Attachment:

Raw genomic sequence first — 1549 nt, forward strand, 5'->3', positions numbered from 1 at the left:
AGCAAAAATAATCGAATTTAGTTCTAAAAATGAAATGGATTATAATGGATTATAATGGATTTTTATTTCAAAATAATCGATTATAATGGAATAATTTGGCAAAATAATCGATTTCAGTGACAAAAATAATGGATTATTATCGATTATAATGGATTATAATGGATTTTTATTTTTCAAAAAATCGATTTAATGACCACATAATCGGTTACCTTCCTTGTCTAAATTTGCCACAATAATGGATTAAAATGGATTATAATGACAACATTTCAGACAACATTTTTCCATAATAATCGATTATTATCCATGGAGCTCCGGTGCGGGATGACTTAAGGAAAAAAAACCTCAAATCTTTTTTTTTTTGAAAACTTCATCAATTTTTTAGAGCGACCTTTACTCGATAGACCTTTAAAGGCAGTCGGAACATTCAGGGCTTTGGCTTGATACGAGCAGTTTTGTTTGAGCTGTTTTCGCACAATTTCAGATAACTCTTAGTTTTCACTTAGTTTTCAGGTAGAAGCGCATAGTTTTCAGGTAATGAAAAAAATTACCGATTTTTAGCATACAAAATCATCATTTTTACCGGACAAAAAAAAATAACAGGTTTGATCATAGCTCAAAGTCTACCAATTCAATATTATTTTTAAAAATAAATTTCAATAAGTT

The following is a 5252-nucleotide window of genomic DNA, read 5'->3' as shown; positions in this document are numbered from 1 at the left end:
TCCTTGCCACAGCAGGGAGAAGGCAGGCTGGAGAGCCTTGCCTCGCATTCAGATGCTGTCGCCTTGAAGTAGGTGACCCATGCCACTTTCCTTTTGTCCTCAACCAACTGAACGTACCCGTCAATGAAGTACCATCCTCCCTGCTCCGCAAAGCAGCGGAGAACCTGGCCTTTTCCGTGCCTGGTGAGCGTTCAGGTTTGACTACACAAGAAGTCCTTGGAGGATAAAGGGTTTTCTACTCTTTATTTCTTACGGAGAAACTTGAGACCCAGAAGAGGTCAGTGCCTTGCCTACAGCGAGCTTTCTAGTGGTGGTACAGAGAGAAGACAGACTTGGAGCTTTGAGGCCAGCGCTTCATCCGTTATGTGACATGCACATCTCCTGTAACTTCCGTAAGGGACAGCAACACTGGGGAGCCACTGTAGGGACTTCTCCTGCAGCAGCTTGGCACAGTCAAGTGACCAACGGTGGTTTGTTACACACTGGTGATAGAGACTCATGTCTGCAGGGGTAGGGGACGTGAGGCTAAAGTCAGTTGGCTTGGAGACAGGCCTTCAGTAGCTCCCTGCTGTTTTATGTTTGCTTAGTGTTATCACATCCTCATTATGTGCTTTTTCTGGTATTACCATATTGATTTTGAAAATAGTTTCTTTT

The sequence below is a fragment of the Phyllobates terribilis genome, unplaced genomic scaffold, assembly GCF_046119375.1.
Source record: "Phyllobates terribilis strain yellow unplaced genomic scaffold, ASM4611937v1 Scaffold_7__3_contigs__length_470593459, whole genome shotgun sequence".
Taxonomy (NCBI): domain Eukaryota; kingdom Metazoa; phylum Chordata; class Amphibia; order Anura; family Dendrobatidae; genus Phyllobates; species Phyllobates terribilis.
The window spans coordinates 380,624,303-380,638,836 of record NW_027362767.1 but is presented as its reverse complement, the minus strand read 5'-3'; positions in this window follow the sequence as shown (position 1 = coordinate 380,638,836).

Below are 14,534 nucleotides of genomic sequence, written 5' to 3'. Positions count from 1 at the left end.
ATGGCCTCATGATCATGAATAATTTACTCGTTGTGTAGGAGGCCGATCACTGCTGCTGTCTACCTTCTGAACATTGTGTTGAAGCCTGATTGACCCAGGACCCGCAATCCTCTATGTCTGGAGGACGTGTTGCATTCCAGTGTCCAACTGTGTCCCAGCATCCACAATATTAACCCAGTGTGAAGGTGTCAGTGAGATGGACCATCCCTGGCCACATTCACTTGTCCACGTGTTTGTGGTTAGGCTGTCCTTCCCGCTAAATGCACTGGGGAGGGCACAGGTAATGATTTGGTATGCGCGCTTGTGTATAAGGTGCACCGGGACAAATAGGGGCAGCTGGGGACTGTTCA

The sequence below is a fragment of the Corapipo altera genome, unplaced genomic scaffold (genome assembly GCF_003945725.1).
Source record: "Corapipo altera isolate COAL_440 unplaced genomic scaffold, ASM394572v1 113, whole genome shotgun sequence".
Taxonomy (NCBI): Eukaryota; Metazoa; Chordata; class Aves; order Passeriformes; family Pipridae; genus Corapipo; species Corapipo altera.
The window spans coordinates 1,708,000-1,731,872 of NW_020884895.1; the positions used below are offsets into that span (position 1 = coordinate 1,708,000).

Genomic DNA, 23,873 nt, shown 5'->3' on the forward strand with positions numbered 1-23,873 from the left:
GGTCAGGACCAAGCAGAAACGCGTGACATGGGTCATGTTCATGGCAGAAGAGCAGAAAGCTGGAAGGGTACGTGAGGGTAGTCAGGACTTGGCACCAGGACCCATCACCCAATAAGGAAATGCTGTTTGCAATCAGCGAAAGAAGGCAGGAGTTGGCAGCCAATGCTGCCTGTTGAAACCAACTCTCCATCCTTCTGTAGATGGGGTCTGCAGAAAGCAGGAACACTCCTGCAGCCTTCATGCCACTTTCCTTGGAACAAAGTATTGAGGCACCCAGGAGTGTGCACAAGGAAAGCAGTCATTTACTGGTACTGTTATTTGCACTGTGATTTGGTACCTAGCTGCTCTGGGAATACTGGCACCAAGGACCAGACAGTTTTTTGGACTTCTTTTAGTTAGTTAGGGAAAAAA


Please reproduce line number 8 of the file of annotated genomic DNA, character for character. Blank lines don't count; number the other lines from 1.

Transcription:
The window spans coordinates 380,624,303-380,638,836 of record NW_027362767.1 but is presented as its reverse complement, the minus strand read 5'-3'; positions in this window follow the sequence as shown (position 1 = coordinate 380,638,836).